Meta-Cognitive Awareness

Meta-Cognitive Awareness is an important milestone along the passage from the mentality of childhood to the more advanced cognitive tactics described here. It refers to the appreciation that your beliefs and perspectives are merely the subjective experiences of a particular creature at a particular time — they are not necessarily true [and not necessarily false]. The feeling of certainty that a particular belief is valid does not make it so — even if you are really certain. Your beliefs are creations of your nervous system, so naturally your nervous system appraises them as valid. As comedian, Elmo Phillips, observed: "I used to believe that my brain was the most important organ, until I realized who was telling me that."

If you can step outside yourself and observe how you think, you will be able to identify the cognitive distortion mechanisms that cause so much unnecessary suffering. We are continually taken in by the illusions that result from assuming that our perceptions and interpretations of the things that happen is valid and complete. This truth will make you free!

In contrast to the temporary effects of medication, the benefits of understanding the cause-and-effect principles that determine how you react to the things that happen do not dissipate as soon as the treatment ends. In fact, once you become aware of this meta-cognitive perspective, your understanding of and ability to manipulate your subjective experience will continue to grow long after you have completed this course.

Navigational Notes

Learning about subjective experience and how to intentionally influence it is different than the study of any other topic. You can read about phenomenology, but to truly understand it and develop the skills to manipulate phenomena such as motivation and emotion you have to work with them directly. The thought experiments and experiential invitations presented throughout this course provide opportunities to try out and practice using some ancient and modern methods to work with subjective phenomena.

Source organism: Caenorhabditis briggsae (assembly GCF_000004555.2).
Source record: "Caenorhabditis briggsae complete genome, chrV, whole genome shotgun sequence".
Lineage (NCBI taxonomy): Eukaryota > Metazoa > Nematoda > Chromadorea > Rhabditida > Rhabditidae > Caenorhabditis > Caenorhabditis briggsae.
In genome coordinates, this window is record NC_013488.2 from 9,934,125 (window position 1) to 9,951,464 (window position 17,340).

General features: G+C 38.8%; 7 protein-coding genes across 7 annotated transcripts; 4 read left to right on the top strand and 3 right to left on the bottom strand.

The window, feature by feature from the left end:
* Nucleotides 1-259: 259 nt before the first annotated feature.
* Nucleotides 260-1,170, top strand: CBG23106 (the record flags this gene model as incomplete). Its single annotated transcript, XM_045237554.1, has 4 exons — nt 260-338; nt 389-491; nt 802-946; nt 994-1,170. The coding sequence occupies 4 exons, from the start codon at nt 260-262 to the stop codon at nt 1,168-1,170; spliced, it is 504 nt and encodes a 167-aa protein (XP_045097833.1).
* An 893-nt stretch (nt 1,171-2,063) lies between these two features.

Because this material is designed to be used by individuals with different attributes and challenges, more tools are included than any one person will need. The downside of presenting so much material is that it can seem overwhelming. To get to the explanations and tools most helpful to you, please take advantage of the navigational tools.

The goal of this course is to enhance the power of your will so you can over-ride the influence of the cause-and-effect principles that promote self-sabotage and follow your path of greatest advantage. An important responsibility is to use your evolving understanding of yourself and the nature of your challenge to navigate your way through this course so that you acquire the skills to navigate your course through the remainder of your life. The links to the left is the default path and lists all the sections and pages of this course. Please feel free to jump around.

In the future, you will be at a different place in your course of life, but these tools will always be available to you. The links in the footer are included to help you access useful content quickly. Here is some annotation for the links in the Header and Footer of each page:

  • Your emotional reaction to the events that happen depends upon your interpretation of those events. Some cognitive structures are special; they evoke self-sabotaging emotional reactions that, over time, destroy people's lives. See: Popular Thinking Errors. The way out of these traps is through Cognitive Restructuring. The Thought Record will help you deconstruct your emotional reactions from the clearer perspective of hindsight, and come to a progressively better understanding of what causes you to react as you do.

  • To follow your path of greatest advantage you have to be clear about how you appraise "advantage." This means that you are crystal clear about your values and your Hierarchy of Motives and the values you use to appraise your options —  see Core Motivation.

  • it is important to stay cool and clear thinking during crises so that you can resist the forces that would motivate you to act counter to your interests and principles. Several paths to taming the creature you inhabit are described. Needless to say, intellectual understanding of these paths is insufficient to enable you to perform heroically during crises. As is the case with any performance art, good outcome requires developing the critical procedural skills through practice. Invitations to explore and work directly with Experiential Phenomena.